Please ensure Javascript is enabled for purposes of website accessibility

Will Trump's Trade Policies Hurt Jack Daniel's Sales?

By Rich Duprey - Feb 25, 2017 at 12:30PM

You’re reading a free article with opinions that may differ from The Motley Fool’s Premium Investing Services. Become a Motley Fool member today to get instant access to our top analyst recommendations, in-depth research, investing resources, and more. Learn More

International markets, particularly those south of the border, have been very good to the distiller.

President Donald Trump began carrying through on his tough talk on trade once he took office last month, and though it's argued his policies are being fashioned to give American workers a better deal, many others may be hurt by his actions.

One of Trump's first actions after being inaugurated was to exit from the Trans-Pacific Partnership, a trade agreement with Pacific Rim nations, as well sign an executive order stating his intention to renegotiate the North American Free Trade Agreement with Mexico and Canada. While there are always problems with such multinational contracts -- despite their name, "free trade" is never really quite so laissez-faire as critics and proponents would have you believe -- there are worries that erecting isolationist trade barriers may do more harm to U.S. businesses than good.

For example, a surprising victim of a tougher trade posture could be the spirits industry, which enjoyed a banner year last year.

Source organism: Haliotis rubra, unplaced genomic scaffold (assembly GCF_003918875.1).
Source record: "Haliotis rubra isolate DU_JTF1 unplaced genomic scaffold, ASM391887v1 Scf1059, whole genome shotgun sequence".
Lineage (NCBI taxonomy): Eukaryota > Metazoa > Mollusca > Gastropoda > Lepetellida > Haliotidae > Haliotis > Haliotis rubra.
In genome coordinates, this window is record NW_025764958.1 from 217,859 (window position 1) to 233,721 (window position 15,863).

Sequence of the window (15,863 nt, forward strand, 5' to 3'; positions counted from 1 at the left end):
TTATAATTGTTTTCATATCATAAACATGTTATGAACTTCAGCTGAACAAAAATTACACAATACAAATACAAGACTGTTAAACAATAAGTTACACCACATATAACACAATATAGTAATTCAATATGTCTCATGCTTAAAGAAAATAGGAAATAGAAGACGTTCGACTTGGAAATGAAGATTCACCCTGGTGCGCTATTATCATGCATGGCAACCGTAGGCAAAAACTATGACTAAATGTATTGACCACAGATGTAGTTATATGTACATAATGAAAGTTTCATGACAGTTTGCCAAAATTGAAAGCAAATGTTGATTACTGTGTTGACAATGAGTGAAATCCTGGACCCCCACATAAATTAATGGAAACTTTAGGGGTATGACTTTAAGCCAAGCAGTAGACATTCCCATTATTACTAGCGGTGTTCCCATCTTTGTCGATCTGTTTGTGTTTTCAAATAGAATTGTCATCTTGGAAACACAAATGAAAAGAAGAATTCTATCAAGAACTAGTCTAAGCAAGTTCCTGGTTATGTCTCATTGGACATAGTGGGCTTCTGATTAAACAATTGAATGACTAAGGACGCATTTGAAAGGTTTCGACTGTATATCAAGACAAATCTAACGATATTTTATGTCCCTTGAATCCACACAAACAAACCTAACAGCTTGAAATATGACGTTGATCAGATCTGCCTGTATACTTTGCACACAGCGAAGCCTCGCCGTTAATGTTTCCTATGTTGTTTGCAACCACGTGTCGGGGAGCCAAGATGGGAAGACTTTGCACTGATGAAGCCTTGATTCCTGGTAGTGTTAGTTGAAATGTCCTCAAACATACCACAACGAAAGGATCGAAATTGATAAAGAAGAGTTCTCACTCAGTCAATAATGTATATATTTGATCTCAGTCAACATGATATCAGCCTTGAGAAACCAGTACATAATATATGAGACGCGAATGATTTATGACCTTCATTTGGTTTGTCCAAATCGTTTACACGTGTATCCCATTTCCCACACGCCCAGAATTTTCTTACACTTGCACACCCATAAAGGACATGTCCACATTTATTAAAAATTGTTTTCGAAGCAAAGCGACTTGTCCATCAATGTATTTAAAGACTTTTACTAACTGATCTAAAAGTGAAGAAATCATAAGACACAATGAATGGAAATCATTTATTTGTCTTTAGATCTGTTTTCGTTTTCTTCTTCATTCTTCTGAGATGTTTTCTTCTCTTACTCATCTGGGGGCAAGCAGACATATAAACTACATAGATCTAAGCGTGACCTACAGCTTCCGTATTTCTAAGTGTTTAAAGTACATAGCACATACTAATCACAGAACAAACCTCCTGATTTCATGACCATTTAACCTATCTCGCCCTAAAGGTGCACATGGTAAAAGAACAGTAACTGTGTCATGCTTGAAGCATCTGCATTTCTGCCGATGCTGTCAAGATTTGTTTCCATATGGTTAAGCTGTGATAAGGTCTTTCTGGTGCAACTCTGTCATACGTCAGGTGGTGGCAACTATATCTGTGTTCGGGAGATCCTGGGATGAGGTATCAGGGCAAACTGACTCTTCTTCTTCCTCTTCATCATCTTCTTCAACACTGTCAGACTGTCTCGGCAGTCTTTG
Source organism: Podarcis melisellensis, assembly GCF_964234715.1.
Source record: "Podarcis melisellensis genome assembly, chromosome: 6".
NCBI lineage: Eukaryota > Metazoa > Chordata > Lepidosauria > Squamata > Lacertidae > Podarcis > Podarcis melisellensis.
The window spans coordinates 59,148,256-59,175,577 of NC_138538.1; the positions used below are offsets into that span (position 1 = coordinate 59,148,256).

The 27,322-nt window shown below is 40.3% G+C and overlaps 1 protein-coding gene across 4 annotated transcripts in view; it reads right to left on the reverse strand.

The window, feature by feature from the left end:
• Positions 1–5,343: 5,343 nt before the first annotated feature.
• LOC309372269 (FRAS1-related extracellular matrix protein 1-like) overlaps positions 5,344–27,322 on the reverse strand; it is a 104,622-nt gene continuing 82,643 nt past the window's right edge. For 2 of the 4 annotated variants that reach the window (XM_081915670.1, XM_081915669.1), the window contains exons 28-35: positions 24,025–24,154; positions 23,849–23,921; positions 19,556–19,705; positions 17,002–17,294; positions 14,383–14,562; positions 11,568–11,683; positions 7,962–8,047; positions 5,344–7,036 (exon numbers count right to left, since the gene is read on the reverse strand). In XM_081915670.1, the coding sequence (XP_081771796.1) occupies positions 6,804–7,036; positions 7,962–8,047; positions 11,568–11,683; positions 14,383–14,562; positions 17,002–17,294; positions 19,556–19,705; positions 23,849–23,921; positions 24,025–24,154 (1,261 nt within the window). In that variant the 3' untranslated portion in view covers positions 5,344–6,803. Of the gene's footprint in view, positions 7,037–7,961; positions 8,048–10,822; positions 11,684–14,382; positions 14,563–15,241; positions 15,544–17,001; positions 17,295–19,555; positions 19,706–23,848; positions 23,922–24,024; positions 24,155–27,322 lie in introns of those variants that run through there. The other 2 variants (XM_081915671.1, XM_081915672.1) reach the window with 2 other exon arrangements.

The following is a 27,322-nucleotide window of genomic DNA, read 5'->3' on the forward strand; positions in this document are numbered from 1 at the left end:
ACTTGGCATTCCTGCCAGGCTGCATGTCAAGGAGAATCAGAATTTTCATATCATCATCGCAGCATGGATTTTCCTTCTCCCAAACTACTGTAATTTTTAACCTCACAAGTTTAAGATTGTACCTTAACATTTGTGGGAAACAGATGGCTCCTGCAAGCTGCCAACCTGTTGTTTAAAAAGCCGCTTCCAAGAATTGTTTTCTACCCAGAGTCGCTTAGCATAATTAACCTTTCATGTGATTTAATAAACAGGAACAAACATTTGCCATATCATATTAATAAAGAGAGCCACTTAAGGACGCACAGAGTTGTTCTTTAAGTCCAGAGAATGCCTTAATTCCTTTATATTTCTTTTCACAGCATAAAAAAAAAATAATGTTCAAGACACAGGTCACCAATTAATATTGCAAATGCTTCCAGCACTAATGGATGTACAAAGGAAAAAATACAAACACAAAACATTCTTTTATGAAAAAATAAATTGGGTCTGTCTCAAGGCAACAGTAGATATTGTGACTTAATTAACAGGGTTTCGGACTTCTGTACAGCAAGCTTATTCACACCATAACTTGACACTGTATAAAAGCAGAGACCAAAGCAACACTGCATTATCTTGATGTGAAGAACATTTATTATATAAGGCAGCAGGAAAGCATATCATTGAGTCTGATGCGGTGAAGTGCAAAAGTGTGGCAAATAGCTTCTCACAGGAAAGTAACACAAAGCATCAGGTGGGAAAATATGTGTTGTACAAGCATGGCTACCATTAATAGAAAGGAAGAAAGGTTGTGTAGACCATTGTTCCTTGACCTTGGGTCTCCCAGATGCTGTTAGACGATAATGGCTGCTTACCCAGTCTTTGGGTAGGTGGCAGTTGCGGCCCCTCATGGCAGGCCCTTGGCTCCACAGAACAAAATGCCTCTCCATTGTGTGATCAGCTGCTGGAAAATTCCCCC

Bottle of Jack Daniel's whiskey sitting on a barrel

Image source: Brown-Forman. 

Toasting continued growth

According to the Distilled Spirits Council of the U.S., American whiskey has never been more popular with sales of bourbon, Tennessee whiskey, and rye hitting $3.1 billion in 2016, a near 8% jump from the prior year, with volumes rising 6.8% to 21.8 million cases. Those gains were driven in large part by a surge in export volumes as American whiskey jumped more than 10% for the year.

That growth is echoed in the results of distiller Brown-Forman (BF.A 1.65%)(BF.B 1.60%), which reported in December that fiscal 2017 second-quarter underlying net sales grew 5% year to date, with sales to developed countries up 2%, and emerging markets down 1%, though Mexico was up by "robust double-digit" rates of 18%. Notably, its Jack Daniel's Tennessee whiskey saw particularly strong growth south of the border as well as in Japan.

Japan's Beam Suntory also saw near 9% gains through last October, based on market analyst data from IRI, as brands like Knob Creek and Booker's rally. Although that would suggest Brown-Forman would have the most to lose in any clampdown on trade that might result in retaliatory actions, Beam's Jim Beam, Maker's Mark, and George Dickel brands are all made here in the U.S., in Tennessee and Kentucky, and they could suffer from any retaliatory trade actions, because although the distiller is foreign-owned, its whiskies are made in the U.S.A.